Bake the cake until an inserted skewer comes out with only a few moist crumbs, about 35 minutes.

Allow to cool in the pan, carefully remove it, sprinkle with icing sugar and enjoy!

Cauliflower and Cumin Fritters with Lime Yoghurt

I find myself over and over again seasoning everything with fennel seeds, dried chilis and lemon zest. A little rosemary if I’m feeling crazy. It’s a fantastic combination, for pasta sauces, a big plate of sauted veggies, roasted meats, it works on nearly everything. But I’ve been finding lately that I’ve been a little bit on auto-pilot with them. It’s easy, it’s comforting but I’m finding it a little tired lately.

And whenever I’m in a food rut, I turn to Ottolenghi.
His food is simple, easy, and elegant, but it’s also heavily influenced from his Isreali background, and his use of spices is immaculate.

It’s never heavy or laden with them but there is always a waft or coriander, or a hint of rosewater in his food that makes you curious about your food. I like to be curious about my food.

These fritters are no exception. The cauliflower and cumin are a brilliant marriage and the lime yoghurt cuts through any heaviness, making it a perfect appy on it’s own or a great light supper with a salad. Although, with a poached egg on top, this could also be an epic breakfast.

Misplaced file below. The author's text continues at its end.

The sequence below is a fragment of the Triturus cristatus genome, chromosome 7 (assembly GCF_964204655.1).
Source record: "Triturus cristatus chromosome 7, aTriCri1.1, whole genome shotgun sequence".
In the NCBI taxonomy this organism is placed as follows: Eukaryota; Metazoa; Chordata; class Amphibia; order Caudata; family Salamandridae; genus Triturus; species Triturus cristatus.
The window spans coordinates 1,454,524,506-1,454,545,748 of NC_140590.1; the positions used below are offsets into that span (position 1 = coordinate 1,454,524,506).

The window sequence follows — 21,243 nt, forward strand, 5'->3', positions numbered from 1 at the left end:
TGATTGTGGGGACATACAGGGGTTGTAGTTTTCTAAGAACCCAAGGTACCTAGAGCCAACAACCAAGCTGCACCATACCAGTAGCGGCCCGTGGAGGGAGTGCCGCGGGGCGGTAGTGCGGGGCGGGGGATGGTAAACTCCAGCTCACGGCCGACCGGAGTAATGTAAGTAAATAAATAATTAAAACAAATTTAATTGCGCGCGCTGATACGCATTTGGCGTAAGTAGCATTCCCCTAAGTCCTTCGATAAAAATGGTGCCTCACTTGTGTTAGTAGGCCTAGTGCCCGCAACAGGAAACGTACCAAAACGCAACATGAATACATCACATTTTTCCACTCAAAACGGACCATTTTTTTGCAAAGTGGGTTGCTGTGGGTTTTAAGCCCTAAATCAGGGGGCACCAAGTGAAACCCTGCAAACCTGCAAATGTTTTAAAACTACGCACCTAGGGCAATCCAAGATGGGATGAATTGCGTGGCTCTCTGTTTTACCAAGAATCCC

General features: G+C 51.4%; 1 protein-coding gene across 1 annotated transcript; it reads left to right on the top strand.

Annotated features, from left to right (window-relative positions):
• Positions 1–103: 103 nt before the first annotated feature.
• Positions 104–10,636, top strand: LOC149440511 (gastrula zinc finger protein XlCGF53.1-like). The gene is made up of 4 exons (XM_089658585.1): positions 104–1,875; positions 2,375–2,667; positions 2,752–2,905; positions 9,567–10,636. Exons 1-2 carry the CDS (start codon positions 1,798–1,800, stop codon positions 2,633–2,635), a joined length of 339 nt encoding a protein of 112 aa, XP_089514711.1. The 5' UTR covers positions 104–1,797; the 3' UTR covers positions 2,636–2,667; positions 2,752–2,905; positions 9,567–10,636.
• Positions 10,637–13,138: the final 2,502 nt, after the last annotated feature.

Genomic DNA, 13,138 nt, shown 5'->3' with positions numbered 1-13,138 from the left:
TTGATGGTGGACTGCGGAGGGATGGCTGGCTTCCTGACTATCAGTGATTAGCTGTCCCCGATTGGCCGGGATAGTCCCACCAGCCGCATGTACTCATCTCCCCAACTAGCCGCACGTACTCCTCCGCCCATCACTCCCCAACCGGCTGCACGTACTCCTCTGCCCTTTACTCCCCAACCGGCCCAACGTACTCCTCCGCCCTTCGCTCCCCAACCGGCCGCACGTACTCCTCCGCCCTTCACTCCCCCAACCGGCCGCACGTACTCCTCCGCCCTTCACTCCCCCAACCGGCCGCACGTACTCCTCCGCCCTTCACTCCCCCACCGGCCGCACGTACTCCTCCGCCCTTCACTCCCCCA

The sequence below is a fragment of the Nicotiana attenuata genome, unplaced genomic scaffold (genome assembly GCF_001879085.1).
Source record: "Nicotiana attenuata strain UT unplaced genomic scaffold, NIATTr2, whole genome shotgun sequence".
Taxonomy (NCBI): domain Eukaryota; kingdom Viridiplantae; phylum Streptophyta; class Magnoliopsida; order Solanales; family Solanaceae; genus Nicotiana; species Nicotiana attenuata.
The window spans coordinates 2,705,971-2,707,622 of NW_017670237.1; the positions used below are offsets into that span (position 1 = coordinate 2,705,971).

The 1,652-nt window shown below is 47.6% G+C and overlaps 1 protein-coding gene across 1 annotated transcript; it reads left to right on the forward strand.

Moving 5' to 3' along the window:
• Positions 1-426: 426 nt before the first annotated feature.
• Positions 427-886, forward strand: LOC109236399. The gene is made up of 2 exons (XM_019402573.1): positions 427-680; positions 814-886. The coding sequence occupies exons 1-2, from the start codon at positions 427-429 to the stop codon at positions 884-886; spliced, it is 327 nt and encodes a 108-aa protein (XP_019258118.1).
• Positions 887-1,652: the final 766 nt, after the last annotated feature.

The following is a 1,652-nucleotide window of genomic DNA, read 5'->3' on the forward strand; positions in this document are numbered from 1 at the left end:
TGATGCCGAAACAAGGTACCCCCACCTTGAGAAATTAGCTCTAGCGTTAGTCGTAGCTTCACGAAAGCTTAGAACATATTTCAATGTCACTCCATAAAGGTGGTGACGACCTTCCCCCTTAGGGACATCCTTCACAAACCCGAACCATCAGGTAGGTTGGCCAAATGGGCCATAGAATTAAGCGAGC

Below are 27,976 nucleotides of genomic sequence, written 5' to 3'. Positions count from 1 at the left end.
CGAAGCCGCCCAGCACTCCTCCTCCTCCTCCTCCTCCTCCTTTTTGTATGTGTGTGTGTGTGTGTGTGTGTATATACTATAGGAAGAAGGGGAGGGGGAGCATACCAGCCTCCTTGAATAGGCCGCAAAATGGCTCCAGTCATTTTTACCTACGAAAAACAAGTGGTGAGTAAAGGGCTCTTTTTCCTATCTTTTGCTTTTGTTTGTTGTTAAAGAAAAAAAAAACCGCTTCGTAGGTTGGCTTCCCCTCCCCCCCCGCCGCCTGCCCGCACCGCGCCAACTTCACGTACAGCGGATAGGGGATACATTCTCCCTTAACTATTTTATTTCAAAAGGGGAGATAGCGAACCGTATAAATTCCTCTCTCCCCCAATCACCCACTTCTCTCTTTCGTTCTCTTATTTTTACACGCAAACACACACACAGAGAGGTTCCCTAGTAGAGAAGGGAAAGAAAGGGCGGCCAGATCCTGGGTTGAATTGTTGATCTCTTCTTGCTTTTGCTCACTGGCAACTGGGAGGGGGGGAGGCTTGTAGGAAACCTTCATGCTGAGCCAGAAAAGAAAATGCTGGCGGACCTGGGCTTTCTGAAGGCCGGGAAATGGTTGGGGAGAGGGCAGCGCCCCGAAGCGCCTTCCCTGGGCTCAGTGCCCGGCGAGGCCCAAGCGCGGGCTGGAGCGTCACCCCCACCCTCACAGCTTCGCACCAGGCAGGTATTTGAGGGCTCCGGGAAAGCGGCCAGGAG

Cauliflower and Cumin Fritters with Lime Yoghurt

(almost exactly how it appears in “Ottolenghi”


1 small Cauliflower, cut into florets

1 cup AP Flour

3 tbsp Chopped Flat leaf Parsley

1 clove, Garlic- minced

2 Shallots- minced

4 Eggs

2 tsp Cumin, ground

1 tsp Cinnamon

1/2 tsp Tumeric

1 1/2 tsp Salt

1 tsp Black Pepper

Oil to fry

Lime Yoghurt

300g Greek Yoghurt

2 tbsp Finely chopped Cilantro

Zest of 1 Lime

2 tbsp Lime juice

2 tbsp Olive Oil

Salt and Pepper

Mix all the yoghurt ingredients together in a bowl, set aside.

Bring a large pot of water to a boil. Add in a healthy pinch of salt and cook the cauliflower until it’s soft, about 15 minutes. Drain.

While the cauliflower is cooking mix together all the other ingredients (except oil) and beat until smooth. Add in the cauliflower and mix that in too.

In a frying pan on medium heat add in a good glug of oil and heat until it’s hot- put a tiny dollop of the batter in, when it starts bubbling your ready to go.

Carefully spoon in the batter and let fry until a bubble or two appears on the top and the edges and the bottoms get a nice brown color. With a spatula flip them over and repeat on the other side. Continue cooking until they are all done, then serve them with a generous helping of the lime yoghurt.